Complete Guide to Form I-140

Updated on April 10, 2024

At a Glance

  • Form I-140 is an immigration form filed by employers for skilled workers from abroad.
  • Also known as the Immigrant Petition for Alien Worker.
  • Required documentation includes petition type, fee, payment proof, labor certification (if applicable), job experience letters, and category-specific documents.
  • Accurate completion with black ink is essential. Can be filed alone or with other documents. Filing fee is $700, payable by check or credit card.

An I-140 can be a way to open the gates for some skilled workers to join your company. If you’re an employer, you may want to be aware of this petition, because you never know when it will come in handy. In this article, you will learn more about form I-140 and how to file one.

What Is Form I-140?

Form I-140 is basically a USCIS immigration form filed by employers. Basically, there are people abroad who would like to work for companies in the United States. In order to sponsor them and help them out, this form is filed. In some instances, some workers can file this petition themselves.

The petition is also known as the Immigrant Petition for Alien Worker. It helps a worker become eligible for obtaining an immigrant visa thanks to employment. In general, it happens when the worker is very skilled, or when no other such workers can be found in the United States.

Who Needs Form I-140?

The form is needed by a worker who wants to work in the United States under a specific employer. Given that they will have to go abroad, the form is needed to help them obtain a worker visa, and travel to the U.S. to work. The alien worker is the beneficiary of the document, whereas the employer is called the petitioner.

Documents Needed to Complete Form I-140

In order to file form I-140, you need to provide some specific documentation, so the worker you are trying to sponsor will be accepted. First of all, you will need:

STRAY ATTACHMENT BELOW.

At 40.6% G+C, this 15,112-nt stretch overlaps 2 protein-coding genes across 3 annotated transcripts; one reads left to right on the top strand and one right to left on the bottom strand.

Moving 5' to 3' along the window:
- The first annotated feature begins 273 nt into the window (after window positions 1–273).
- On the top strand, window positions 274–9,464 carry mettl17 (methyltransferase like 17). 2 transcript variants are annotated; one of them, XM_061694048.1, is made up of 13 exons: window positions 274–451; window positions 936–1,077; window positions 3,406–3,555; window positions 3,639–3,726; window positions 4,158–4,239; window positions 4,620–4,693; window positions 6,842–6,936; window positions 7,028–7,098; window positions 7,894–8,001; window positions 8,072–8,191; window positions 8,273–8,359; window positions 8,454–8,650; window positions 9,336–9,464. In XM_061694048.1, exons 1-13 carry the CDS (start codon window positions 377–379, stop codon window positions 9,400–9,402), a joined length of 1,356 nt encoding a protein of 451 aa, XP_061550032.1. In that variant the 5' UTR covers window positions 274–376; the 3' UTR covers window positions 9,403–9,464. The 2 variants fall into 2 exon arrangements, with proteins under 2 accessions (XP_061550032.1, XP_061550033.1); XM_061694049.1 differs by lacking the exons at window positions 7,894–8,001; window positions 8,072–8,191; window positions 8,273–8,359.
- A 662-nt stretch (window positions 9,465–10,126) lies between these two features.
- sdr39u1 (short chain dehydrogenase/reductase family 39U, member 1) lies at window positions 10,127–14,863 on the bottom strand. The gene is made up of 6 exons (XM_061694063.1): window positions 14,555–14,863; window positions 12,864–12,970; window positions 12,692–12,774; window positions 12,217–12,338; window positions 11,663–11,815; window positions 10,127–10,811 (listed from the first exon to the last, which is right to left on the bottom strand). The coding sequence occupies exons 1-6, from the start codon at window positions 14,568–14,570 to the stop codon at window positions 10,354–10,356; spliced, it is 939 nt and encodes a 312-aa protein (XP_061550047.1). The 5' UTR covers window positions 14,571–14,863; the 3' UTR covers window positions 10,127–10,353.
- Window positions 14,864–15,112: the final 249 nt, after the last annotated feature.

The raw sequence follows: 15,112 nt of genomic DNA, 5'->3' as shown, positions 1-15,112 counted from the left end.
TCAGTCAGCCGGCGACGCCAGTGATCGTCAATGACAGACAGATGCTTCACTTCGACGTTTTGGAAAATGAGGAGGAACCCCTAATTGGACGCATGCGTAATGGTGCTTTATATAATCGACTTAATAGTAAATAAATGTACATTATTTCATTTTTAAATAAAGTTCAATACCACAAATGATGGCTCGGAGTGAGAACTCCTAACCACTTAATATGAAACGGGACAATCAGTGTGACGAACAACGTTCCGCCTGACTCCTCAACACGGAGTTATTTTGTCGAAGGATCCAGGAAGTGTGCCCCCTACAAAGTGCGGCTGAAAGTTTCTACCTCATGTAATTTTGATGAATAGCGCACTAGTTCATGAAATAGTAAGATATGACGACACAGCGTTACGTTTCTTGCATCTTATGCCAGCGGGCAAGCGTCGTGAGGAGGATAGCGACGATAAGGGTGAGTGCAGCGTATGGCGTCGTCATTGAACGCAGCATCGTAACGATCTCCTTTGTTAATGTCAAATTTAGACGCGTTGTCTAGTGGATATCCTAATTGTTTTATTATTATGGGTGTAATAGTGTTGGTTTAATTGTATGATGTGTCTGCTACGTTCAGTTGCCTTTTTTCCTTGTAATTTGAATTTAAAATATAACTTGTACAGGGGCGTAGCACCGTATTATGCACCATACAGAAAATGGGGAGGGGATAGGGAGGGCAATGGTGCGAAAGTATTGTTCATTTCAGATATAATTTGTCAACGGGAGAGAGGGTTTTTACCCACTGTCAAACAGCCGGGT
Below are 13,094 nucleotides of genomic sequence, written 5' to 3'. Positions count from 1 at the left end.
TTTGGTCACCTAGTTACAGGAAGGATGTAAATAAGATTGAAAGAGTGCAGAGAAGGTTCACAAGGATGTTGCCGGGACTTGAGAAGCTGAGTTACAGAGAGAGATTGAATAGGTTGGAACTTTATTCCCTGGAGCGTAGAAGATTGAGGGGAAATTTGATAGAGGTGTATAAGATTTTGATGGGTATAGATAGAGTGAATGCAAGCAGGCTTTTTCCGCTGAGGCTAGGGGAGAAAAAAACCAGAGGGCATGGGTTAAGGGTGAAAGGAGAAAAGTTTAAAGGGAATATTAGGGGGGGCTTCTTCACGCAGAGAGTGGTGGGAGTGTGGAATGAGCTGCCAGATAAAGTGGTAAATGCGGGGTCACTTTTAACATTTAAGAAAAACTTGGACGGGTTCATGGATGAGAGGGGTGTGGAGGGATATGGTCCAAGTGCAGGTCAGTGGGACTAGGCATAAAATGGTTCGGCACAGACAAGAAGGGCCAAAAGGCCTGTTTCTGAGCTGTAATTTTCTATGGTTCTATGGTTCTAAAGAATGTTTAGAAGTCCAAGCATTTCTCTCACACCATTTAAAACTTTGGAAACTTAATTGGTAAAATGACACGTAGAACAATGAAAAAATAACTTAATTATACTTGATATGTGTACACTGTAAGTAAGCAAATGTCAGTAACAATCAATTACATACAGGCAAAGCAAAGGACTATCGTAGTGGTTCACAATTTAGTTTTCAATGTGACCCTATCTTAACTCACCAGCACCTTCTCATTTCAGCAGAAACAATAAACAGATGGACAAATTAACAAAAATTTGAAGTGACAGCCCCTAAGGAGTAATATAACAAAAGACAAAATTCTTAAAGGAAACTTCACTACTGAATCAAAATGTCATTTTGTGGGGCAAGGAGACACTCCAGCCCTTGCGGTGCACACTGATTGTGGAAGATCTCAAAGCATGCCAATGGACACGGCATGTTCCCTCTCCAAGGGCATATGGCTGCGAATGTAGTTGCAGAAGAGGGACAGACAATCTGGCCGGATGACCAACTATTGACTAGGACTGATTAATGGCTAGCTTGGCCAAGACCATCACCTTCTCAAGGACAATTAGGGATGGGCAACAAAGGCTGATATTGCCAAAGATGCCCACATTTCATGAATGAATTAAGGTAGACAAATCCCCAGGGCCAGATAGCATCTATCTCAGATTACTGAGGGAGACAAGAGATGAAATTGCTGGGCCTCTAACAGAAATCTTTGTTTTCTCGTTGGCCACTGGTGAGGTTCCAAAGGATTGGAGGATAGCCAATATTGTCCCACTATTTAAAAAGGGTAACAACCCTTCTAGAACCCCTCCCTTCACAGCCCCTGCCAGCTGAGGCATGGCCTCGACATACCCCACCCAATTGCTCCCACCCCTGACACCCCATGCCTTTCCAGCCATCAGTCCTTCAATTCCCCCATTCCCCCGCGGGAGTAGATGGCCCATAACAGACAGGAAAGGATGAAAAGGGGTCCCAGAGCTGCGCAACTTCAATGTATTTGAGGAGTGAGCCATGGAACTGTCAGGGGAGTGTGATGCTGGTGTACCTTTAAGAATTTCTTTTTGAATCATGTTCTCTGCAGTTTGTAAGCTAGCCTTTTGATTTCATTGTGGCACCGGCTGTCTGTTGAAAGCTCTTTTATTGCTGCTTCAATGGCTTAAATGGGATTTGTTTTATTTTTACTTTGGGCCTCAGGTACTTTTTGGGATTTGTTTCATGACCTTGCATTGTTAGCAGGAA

Form I-140

As expected, you will need the petition for the alien worker. Just keep in mind that you will need the right type of petition, depending on the employment classification. In other words, you will have to mention the type in the 2nd section, which can either be EB1, EB2 or EB3.

Application Fee

An application fee is required when you apply, so don’t forget this aspect. There is no biometric fee – just the application fee.

Proof of Payment Possibility

In case you’re the employer filing the form for a possible employee, you will have to provide proof of being able to pay your worker. Basically, you must be able to pay as much as you promise, and this can be proven by federal tax returns, annual reports, or audited financial statements. There may also be a statement from one of the company’s financial officers.

Of course, other types of proof will be taken into consideration too if you have them. These may include bank account records, personnel records, profit/loss statements, and others.

Labor Certification

It isn’t always the case, but sometimes, a labor certification can be provided, where it applies.

Job Experience Letters

If you’re the alien worker who wants to work in the U.S., you can provide job letters from your former workplace to serve as proof of your experience and skills. They can be from your former bosses, but also from colleagues who knew you and the way you were during your old job.

Keep in mind that you shouldn’t try to use letters from the HR department that only shows how long you’ve been employed. Use letters from people who witnessed you and what you can do. Also, in the event that your colleagues changed jobs, they have the chance to use the business stationery at their new workplace.

Category Specific Documents

Now, depending on whether you have an EB1, EB2 or EB3, you will have to bring some specific documents to the table. So, check what you have, and provide all necessary documents according to that.

How to Fill Out Form I-140

In order to fill out this form, you need to use black ink, or at least print it in black ink. All questions need to be answered accurately and you have to be very careful. Also, in case some questions don’t apply to you, you can type “N/A” unless the instructions specify otherwise.

In some situations, you may need extra space, so you can write that in Part 11. Additional Information, or just attach another paper sheet. A USCIS Online Account Number will be needed too, and if you already used an account to file an application, you can find the number as soon as you log in.

The form will require an NAICS code and SOC code too. In addition, you will have to provide contact information, certification, declaration, statement and signature of the petitioner. Declare whether you’re submitting alone or have an interpreter. The interpreter’s certification, contact information, and signature will be needed too.

If someone else other than you – the authorized signatory or petitioner – completes the petition, they will have to provide their personal information too. Keep in mind that the person who helped you complete the form must write the date on the petition too, and provide a signature.

Meanwhile, if it’s an attorney or an accredited representative who helped you complete the petition, they should submit additional documents. Along with the petition, they will have to provide either a completed Form G-28I or Form G-28.